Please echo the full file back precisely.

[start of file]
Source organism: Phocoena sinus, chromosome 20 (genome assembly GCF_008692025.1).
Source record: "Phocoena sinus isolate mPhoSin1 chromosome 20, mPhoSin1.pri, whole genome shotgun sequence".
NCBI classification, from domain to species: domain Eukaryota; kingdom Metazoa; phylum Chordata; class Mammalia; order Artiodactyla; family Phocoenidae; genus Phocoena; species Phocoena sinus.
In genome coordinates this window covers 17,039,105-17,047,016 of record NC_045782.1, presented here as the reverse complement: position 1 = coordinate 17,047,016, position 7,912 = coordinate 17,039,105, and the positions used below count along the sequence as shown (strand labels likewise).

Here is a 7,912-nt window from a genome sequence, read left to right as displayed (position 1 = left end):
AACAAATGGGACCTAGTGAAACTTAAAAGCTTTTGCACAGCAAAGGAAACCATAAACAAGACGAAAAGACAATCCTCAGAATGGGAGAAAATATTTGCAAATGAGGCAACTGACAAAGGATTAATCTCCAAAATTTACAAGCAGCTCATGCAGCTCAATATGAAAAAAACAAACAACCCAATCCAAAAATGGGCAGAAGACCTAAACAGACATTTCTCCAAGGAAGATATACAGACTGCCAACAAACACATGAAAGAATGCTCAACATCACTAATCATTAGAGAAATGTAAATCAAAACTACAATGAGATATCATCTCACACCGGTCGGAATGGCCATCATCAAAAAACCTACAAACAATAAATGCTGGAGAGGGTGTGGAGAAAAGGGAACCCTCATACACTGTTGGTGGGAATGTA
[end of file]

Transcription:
Source organism: Phocoena sinus, chromosome 20 (genome assembly GCF_008692025.1).
Source record: "Phocoena sinus isolate mPhoSin1 chromosome 20, mPhoSin1.pri, whole genome shotgun sequence".
NCBI classification, from domain to species: domain Eukaryota; kingdom Metazoa; phylum Chordata; class Mammalia; order Artiodactyla; family Phocoenidae; genus Phocoena; species Phocoena sinus.
In genome coordinates this window covers 17,039,105-17,047,016 of record NC_045782.1, presented here as the reverse complement: position 1 = coordinate 17,047,016, position 7,912 = coordinate 17,039,105, and the positions used below count along the sequence as shown (strand labels likewise).

Here is a 7,912-nt window from a genome sequence, read left to right as displayed (position 1 = left end):
AACAAATGGGACCTAGTGAAACTTAAAAGCTTTTGCACAGCAAAGGAAACCATAAACAAGACGAAAAGACAATCCTCAGAATGGGAGAAAATATTTGCAAATGAGGCAACTGACAAAGGATTAATCTCCAAAATTTACAAGCAGCTCATGCAGCTCAATATGAAAAAAACAAACAACCCAATCCAAAAATGGGCAGAAGACCTAAACAGACATTTCTCCAAGGAAGATATACAGACTGCCAACAAACACATGAAAGAATGCTCAACATCACTAATCATTAGAGAAATGTAAATCAAAACTACAATGAGATATCATCTCACACCGGTCGGAATGGCCATCATCAAAAAACCTACAAACAATAAATGCTGGAGAGGGTGTGGAGAAAAGGGAACCCTCATACACTGTTGGTGGGAATGTA